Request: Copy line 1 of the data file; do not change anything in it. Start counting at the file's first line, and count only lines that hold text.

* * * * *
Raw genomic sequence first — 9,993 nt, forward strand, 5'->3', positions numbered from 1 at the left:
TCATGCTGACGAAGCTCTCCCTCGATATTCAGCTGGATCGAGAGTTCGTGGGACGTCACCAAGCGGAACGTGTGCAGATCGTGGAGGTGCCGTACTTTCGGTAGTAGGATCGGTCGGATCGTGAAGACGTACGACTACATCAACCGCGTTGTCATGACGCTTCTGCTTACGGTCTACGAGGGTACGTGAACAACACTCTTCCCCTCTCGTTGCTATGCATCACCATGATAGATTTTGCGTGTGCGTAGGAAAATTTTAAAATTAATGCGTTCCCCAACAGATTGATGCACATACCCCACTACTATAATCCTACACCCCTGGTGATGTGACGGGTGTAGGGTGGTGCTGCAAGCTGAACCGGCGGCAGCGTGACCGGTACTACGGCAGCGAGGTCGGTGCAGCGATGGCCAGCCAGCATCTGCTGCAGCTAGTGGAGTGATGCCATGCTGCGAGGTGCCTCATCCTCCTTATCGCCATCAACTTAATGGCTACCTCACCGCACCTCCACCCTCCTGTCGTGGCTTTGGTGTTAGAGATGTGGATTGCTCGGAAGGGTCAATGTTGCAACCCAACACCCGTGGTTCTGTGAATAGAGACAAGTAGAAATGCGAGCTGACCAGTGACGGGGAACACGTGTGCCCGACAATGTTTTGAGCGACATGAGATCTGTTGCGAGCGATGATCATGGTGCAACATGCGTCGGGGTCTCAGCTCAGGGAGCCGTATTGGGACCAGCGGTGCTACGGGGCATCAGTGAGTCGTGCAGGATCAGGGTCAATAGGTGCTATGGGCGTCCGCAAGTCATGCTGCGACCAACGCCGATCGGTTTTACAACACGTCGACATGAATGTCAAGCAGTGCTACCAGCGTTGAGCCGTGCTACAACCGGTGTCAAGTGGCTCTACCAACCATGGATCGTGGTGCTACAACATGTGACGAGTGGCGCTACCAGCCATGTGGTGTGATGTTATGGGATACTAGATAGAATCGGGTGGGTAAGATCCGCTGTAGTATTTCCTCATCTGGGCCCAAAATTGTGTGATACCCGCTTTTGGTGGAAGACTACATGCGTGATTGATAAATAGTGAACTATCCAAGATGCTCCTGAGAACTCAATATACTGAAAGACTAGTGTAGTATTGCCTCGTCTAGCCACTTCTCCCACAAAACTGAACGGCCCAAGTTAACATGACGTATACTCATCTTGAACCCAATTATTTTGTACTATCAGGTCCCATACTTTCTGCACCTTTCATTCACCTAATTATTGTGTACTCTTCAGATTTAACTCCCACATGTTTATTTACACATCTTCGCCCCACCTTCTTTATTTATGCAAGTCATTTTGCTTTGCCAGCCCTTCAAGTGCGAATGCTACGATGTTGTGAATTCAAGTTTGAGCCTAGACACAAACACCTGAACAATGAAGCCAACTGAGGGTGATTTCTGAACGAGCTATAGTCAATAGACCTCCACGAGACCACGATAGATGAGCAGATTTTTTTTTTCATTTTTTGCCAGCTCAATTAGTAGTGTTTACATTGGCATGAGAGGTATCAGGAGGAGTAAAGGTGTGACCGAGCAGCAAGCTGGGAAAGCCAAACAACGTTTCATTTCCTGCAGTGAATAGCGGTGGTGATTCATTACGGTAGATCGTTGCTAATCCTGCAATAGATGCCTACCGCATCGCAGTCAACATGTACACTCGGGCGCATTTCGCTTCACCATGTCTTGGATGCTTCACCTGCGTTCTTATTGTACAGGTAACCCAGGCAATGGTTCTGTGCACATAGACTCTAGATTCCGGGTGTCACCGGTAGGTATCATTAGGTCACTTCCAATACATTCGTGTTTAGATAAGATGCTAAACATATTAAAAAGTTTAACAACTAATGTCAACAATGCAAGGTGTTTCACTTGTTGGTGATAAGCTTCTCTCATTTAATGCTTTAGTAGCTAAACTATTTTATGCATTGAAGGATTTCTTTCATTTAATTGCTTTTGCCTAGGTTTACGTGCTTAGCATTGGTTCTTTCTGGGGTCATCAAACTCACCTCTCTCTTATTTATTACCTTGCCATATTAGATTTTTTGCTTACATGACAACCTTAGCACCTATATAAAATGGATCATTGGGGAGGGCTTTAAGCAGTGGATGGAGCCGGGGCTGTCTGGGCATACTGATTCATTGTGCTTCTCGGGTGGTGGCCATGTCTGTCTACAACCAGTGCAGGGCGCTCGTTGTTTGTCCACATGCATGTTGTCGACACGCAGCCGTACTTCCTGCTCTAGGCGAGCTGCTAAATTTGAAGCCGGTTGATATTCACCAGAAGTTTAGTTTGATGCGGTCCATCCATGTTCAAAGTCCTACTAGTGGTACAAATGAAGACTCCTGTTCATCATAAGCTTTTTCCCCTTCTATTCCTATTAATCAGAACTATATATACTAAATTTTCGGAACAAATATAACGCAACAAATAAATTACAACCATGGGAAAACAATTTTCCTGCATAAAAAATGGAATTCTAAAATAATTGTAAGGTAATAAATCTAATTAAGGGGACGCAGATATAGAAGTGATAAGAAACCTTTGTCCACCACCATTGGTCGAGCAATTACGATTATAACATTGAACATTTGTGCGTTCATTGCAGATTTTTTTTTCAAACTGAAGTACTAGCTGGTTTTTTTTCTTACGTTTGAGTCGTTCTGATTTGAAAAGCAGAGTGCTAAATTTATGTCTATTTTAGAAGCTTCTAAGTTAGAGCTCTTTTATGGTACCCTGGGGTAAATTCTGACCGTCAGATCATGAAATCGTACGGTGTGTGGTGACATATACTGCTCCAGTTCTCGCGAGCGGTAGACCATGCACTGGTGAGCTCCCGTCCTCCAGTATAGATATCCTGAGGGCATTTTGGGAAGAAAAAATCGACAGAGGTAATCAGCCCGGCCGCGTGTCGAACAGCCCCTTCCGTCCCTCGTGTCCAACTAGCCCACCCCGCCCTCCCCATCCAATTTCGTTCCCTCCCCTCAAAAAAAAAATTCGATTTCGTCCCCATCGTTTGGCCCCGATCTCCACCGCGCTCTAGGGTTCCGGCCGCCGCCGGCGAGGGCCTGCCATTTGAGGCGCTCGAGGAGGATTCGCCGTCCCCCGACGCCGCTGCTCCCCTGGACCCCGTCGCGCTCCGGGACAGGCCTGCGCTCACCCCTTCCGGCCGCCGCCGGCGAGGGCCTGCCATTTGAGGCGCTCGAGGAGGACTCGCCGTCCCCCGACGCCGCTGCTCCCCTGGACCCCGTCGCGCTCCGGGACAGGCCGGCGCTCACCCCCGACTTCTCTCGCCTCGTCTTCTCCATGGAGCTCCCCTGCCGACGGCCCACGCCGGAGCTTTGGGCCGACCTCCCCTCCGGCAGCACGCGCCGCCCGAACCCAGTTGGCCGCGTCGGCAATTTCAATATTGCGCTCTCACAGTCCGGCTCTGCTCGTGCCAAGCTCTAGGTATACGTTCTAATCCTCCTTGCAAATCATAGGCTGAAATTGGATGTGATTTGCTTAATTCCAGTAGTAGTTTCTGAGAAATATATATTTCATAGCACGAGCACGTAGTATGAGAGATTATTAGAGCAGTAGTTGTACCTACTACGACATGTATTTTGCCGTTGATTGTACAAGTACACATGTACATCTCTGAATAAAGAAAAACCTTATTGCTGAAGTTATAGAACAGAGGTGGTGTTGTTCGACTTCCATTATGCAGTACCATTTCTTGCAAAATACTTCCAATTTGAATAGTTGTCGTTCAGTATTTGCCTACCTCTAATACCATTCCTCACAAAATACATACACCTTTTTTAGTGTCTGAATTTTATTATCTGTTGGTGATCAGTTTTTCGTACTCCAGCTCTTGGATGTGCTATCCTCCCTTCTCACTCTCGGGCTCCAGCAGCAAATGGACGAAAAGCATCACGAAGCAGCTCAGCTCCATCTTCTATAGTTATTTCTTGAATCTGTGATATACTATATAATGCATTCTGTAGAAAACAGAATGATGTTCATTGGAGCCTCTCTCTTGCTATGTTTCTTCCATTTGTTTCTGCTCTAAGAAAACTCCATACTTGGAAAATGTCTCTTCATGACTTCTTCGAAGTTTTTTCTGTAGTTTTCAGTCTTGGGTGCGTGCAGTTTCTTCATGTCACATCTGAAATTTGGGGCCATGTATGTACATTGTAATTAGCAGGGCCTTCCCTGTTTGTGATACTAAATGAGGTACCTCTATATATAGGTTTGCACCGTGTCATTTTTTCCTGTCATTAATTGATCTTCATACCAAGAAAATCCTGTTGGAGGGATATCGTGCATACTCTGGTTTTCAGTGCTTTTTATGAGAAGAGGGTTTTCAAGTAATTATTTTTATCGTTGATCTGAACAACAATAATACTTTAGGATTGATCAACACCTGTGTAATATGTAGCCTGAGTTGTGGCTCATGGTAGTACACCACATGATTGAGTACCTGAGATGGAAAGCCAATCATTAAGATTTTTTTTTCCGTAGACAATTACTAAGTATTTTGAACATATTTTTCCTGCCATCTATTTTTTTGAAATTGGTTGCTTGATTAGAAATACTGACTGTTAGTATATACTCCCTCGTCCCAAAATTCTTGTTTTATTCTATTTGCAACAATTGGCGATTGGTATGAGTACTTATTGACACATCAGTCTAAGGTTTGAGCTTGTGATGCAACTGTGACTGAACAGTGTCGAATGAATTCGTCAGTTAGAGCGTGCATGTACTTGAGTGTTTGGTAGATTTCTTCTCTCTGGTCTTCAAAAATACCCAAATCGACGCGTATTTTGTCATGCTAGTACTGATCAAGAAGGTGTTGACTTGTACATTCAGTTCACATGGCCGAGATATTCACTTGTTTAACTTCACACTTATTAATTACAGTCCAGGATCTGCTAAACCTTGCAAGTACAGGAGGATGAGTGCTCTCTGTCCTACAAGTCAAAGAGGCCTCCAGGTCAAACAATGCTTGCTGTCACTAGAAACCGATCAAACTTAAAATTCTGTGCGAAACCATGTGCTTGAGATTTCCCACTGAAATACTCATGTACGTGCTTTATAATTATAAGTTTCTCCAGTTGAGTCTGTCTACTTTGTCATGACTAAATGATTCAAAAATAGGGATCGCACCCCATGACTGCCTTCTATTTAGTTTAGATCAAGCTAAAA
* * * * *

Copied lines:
Raw genomic sequence first — 9,993 nt, forward strand, 5'->3', positions numbered from 1 at the left: